Vivodyne launches with $38M to create lab-grown human organs


Philadelphia-based AI-enabled biotech company Vivodyne announced it closed a $38 million seed funding round led by Khosla Ventures.

CS Ventures, Kairos Ventures, Bison Ventures and MBX Capital also participated in the round. 

WHAT IT DOES

Vivodyne is a drug discovery company that uses clinically predictive AI to help identify therapeutic targets and predict a patient’s response to a drug by testing it on lab-grown human organ tissues.

Utilizing robotic automation, the company can dose, cultivate and analyze more than 10,000 individual tissues at a time, creating a vast number of human datasets for AI training. 

The company will use the funds to advance its drug-discovery pipeline, as well as its AI stack. 

“By testing drugs and life-saving biologics directly on these realistic human tissues at an unprecedented scale and resolution, we can improve the success rates of therapeutics entering clinical trials,” Alex Morgan, partner at Khosla Ventures, said in a statement. 

“Vivodyne’s technology bridges the gap between preclinical R&D and human clinical trials while automating every step of the testing pipeline, from growing tissues, dosing, sampling and imaging, to analyzing data. The ability to screen and develop new potential life-saving therapies, testing thousands at a time on functionally realistic human tissues on Vivodyne’s automated platform, is a major step forward for the pharmaceutical industry.”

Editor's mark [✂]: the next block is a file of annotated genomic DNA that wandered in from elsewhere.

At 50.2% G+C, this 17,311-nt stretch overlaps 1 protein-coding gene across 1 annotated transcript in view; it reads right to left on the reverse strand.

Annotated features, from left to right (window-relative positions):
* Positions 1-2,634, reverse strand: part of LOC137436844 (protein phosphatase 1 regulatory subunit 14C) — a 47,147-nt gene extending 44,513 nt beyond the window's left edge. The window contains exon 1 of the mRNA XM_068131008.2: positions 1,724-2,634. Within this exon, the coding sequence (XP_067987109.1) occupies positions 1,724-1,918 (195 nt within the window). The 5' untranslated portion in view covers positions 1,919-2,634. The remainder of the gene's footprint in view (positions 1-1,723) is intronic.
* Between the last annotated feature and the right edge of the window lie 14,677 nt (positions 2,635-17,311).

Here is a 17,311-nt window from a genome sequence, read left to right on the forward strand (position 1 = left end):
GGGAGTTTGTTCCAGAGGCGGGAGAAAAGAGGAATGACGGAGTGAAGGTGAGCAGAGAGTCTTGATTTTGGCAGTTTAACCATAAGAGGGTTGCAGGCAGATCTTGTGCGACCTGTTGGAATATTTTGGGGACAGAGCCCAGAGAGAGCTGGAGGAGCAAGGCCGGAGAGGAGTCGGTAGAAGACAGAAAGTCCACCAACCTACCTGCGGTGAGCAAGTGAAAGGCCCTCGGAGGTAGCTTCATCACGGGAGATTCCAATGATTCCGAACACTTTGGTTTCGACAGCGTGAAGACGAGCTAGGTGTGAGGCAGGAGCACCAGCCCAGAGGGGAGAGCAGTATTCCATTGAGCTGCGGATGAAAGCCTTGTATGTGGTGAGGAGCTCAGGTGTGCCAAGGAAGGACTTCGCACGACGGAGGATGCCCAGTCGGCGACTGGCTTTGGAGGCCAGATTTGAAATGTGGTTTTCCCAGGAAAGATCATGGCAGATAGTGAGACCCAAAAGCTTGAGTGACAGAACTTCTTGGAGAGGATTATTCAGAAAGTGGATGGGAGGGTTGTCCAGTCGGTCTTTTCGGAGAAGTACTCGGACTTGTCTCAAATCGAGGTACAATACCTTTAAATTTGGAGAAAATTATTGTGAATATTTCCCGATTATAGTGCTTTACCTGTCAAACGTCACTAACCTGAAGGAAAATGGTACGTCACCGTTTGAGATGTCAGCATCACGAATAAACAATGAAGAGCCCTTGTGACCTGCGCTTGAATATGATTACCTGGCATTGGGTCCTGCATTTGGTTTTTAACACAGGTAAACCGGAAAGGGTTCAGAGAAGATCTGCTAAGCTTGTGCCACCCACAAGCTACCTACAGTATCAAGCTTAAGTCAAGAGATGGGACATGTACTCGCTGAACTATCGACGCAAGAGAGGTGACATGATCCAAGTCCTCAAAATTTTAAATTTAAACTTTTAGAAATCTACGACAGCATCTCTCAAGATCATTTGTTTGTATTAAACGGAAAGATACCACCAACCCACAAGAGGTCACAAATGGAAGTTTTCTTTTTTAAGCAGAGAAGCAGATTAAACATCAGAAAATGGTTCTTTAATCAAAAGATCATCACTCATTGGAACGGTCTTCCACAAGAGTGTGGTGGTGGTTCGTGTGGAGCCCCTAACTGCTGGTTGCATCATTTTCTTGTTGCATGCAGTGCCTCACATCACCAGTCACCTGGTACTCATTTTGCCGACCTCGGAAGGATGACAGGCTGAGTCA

MARKET SNAPSHOT

Open-source databases and AI-based software are increasingly used to aid in drug discovery. Still, experts say “mind and machine need to work in synergy,” with collaboration occurring across multiple disciplines, including academia and industry.

Numerous companies are utilizing AI for drug discovery, including California-based AI drug discovery startup Genesis, which devised its molecular AI platform Genesis Exploration of Molecular Space (GEMS) that merges deep learning and molecular simulations to create high-potency small-molecule drugs.

In August, Genesis scored $200 million in an oversubscribed Series B funding round, bringing its total raise to $280 million.

Israel-based AION Labs, an AI-enabled drug-discovery partnership between global pharma and tech companies, announced the launch of its second startup, DenovAI, in February.

DenovAI is an AI-enabled computational biophysics platform that can discover potential antibodies aimed at specific epitopes (the part of an antigen molecule recognized by the immune system to which an antibody attaches itself). The company said its platform will design antibodies from scratch and suggest which candidates will likely make effective drugs.  

AION Labs includes pharma giants AstraZeneca, Merck, Pfizer and Teva, alongside venture capital firm Israel Biotech Fund, strategic partner Amazon Web Services and German independent research institute Bio Med X.


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